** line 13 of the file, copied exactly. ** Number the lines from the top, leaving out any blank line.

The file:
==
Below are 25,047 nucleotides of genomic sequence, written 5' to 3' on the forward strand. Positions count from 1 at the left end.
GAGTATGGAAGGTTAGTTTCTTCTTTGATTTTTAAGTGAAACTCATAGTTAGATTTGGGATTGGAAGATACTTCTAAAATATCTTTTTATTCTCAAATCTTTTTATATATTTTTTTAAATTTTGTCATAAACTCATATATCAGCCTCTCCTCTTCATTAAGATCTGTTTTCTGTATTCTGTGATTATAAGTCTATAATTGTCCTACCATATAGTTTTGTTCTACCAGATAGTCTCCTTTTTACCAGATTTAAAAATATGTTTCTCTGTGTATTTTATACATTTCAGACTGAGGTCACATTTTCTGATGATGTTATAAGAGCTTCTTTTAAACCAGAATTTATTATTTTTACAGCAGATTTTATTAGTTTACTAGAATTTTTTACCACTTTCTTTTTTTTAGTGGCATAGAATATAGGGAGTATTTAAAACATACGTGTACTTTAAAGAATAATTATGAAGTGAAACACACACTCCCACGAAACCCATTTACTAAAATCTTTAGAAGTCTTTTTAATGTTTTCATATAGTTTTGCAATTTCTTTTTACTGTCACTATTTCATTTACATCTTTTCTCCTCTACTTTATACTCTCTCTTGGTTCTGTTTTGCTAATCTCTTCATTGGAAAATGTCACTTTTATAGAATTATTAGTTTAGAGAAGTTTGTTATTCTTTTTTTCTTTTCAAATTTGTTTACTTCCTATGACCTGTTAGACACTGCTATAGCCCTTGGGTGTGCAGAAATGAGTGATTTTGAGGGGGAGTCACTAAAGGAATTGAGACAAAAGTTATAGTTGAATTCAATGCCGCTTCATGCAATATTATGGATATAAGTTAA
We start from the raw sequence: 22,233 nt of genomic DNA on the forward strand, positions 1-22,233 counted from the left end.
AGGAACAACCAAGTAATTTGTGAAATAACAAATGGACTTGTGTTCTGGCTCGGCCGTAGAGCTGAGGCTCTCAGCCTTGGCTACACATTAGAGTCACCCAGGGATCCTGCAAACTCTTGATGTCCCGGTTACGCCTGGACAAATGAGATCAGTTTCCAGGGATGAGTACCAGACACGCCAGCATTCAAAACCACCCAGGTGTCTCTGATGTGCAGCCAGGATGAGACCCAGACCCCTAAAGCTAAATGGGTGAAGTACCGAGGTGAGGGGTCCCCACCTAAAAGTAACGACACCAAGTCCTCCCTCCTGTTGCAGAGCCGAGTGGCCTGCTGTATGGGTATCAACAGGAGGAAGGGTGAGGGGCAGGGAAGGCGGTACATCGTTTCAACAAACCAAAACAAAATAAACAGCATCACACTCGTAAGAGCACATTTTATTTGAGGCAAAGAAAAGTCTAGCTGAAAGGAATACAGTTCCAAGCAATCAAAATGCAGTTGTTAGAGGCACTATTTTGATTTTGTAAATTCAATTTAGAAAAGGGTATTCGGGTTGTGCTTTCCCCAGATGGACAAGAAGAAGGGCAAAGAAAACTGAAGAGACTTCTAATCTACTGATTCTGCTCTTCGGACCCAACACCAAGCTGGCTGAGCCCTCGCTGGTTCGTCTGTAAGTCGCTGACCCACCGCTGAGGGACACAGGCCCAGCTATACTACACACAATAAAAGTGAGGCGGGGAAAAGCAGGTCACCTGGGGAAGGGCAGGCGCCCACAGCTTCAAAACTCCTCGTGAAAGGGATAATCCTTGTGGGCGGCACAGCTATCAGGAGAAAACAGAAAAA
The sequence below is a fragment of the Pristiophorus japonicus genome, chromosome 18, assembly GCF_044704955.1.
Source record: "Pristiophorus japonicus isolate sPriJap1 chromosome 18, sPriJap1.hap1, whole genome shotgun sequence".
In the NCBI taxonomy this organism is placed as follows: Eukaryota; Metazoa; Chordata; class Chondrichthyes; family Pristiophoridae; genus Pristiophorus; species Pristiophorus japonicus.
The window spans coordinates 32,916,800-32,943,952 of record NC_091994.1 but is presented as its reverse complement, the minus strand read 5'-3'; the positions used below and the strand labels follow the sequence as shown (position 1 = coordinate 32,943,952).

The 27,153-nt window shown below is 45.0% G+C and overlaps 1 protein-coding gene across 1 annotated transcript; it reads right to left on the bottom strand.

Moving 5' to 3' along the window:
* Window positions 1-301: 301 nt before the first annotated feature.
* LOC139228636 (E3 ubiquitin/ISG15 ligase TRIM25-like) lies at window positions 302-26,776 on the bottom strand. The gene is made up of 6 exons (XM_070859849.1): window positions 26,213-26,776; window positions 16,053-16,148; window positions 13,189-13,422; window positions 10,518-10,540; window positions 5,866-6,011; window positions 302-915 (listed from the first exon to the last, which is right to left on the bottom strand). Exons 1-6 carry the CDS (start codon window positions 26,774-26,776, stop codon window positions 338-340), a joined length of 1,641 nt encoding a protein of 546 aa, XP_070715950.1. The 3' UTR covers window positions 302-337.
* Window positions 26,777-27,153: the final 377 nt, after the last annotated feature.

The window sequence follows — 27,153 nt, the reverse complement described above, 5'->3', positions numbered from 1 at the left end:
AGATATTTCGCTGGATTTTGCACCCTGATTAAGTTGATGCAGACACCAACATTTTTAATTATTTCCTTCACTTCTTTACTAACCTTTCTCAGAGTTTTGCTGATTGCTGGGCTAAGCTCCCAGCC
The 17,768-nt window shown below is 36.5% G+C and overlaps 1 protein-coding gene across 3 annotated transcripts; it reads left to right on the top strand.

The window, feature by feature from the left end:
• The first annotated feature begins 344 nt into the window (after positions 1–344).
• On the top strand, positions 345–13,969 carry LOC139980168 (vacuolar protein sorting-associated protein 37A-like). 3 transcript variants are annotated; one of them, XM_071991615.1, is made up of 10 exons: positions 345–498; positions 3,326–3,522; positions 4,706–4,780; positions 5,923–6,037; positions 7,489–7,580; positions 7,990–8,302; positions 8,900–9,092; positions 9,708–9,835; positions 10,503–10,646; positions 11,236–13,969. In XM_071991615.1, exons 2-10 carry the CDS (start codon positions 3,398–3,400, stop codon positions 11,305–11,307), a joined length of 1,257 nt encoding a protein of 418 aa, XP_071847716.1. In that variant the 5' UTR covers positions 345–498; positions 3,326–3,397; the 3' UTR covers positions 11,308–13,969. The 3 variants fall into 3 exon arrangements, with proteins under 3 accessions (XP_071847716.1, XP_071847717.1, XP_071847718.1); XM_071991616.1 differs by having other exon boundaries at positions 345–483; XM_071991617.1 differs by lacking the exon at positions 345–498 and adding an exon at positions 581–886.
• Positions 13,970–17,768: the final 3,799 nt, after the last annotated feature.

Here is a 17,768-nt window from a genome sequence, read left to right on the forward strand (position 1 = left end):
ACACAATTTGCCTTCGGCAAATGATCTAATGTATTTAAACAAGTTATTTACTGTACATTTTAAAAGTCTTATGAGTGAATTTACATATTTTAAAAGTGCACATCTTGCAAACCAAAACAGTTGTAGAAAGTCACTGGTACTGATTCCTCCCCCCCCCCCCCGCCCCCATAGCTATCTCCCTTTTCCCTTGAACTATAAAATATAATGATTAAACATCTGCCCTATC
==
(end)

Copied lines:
* Window positions 26,777-27,153: the final 377 nt, after the last annotated feature.